The aim of this study was to evaluate the dietary intakes of three subject groups; U50, O50 and ARMD, as well as to obtain information on nutritional supplement usage. Participants under the age of 50 years consumed significantly less dietary vitamin C than those aged over 50 years. Supplementation data shows that 7.4 % of the O50 group take uncombined vitamin C compared with 0% of the U50 group. However, a higher percentage of the U50 group take multivitamins (33.3%) compared with the O50 group (22.2%).
Vitamin C is water-soluble, is involved with several biological processes. As a reducing agent it is thought to be active in protection against heart disease. It protects LDL (low density lipoprotein) cholesterol from oxidative damage and reduces platelet aggregation . By enhancing nitric oxide activity, vitamin C is potentially important in lowering blood pressure .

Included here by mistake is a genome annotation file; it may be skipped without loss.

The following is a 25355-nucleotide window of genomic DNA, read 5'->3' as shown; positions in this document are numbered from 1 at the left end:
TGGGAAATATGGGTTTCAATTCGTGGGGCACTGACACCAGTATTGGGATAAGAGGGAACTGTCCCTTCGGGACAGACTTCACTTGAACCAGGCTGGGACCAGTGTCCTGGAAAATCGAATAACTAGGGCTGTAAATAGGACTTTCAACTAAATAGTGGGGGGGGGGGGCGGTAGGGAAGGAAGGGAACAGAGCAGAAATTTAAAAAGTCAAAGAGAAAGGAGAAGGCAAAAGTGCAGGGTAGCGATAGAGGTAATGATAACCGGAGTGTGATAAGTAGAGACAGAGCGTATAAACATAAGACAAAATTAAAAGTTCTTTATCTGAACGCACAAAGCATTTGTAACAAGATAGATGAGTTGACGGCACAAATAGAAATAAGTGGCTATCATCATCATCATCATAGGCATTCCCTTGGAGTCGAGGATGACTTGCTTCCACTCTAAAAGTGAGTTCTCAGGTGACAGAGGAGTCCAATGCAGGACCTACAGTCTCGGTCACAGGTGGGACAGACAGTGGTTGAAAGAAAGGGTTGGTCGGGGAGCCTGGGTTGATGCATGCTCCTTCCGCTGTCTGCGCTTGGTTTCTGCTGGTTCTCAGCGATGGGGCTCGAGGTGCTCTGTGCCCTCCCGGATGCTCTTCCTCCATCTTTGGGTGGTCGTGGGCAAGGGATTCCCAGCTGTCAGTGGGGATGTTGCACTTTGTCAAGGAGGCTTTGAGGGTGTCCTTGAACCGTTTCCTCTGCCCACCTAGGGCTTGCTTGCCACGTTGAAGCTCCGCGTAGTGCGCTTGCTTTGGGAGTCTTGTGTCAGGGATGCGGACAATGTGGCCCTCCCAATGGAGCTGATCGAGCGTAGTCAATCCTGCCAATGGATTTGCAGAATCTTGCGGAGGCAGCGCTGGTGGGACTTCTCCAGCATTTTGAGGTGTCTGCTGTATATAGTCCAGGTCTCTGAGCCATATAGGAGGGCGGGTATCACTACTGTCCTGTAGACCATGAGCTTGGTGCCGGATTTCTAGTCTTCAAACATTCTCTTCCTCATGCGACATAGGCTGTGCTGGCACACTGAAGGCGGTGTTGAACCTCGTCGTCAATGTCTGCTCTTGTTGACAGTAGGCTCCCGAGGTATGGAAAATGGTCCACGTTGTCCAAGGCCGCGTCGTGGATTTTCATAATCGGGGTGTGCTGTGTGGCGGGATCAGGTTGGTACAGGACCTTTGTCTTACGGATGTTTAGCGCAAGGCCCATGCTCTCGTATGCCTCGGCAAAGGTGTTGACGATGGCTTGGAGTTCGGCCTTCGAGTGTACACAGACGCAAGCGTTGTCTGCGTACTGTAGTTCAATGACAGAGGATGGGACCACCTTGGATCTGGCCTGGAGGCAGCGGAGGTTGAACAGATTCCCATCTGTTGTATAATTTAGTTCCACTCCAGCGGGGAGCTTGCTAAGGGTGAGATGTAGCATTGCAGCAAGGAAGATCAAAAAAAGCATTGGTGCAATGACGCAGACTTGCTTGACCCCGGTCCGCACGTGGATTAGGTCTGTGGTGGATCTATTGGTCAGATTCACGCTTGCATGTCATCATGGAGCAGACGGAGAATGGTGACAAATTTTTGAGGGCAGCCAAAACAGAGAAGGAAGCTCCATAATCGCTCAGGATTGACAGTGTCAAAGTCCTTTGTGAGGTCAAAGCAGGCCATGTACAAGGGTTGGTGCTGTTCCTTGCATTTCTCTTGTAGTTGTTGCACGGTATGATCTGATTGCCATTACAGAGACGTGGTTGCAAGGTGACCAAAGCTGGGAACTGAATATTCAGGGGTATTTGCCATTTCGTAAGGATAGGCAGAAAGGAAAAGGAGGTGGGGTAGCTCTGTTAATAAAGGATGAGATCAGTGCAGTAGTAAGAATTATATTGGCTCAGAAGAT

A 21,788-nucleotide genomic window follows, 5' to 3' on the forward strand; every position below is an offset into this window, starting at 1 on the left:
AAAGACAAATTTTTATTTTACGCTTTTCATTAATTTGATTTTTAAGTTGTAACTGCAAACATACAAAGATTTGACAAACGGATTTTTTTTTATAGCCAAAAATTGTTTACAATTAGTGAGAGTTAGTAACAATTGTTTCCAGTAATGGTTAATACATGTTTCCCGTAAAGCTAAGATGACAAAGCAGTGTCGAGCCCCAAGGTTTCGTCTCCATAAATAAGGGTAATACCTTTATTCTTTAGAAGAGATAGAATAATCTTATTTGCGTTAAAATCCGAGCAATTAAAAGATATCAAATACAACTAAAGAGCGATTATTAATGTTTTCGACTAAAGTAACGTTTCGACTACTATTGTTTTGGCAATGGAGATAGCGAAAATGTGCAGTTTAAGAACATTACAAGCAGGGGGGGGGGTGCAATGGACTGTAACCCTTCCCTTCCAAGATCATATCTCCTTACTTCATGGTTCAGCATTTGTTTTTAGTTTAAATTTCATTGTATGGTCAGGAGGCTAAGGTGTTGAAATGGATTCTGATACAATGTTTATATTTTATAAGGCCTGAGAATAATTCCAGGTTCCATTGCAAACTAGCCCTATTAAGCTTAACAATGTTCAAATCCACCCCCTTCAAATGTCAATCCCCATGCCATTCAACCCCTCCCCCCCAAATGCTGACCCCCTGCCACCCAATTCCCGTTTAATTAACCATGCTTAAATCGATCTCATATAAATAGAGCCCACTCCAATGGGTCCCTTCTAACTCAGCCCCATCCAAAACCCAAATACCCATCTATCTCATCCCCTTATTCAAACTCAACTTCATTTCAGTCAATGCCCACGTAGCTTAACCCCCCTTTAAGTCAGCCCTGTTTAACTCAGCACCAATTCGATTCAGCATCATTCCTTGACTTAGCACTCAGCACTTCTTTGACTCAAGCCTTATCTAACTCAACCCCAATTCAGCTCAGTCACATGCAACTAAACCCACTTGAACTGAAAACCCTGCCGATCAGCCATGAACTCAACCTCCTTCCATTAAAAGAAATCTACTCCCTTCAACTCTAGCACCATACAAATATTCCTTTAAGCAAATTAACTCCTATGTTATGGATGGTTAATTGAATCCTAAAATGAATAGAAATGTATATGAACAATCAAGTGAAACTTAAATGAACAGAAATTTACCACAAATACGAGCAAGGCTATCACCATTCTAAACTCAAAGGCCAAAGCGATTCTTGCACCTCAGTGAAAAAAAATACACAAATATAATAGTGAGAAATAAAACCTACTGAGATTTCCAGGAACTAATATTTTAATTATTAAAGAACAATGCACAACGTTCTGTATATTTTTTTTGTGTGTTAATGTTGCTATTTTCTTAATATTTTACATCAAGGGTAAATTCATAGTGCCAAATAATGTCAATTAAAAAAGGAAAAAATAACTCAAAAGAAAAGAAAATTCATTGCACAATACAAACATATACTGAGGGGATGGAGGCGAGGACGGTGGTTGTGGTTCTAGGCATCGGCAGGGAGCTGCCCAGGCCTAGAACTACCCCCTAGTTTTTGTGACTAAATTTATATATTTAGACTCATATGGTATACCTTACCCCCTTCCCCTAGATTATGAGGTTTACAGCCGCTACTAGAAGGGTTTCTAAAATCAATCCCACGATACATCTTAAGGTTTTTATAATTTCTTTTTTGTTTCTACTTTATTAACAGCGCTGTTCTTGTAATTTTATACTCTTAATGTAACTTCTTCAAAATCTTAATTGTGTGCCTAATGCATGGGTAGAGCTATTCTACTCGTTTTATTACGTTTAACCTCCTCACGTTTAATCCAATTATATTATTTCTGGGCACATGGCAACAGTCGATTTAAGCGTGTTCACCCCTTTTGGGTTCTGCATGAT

High dose supplementation with an antioxidant and zinc formulation, including vitamin C was associated with a 25% reduced risk of progression of AMD in those participants already suffering with the condition . Some studies, however, have found no evidence for a beneficial role of vitamin C supplementation in ocular disease. There was no relationship between cataract prevalence and vitamin C intake in two studies [58, 59], and no relationship between cataract extraction and vitamin C intake in a third .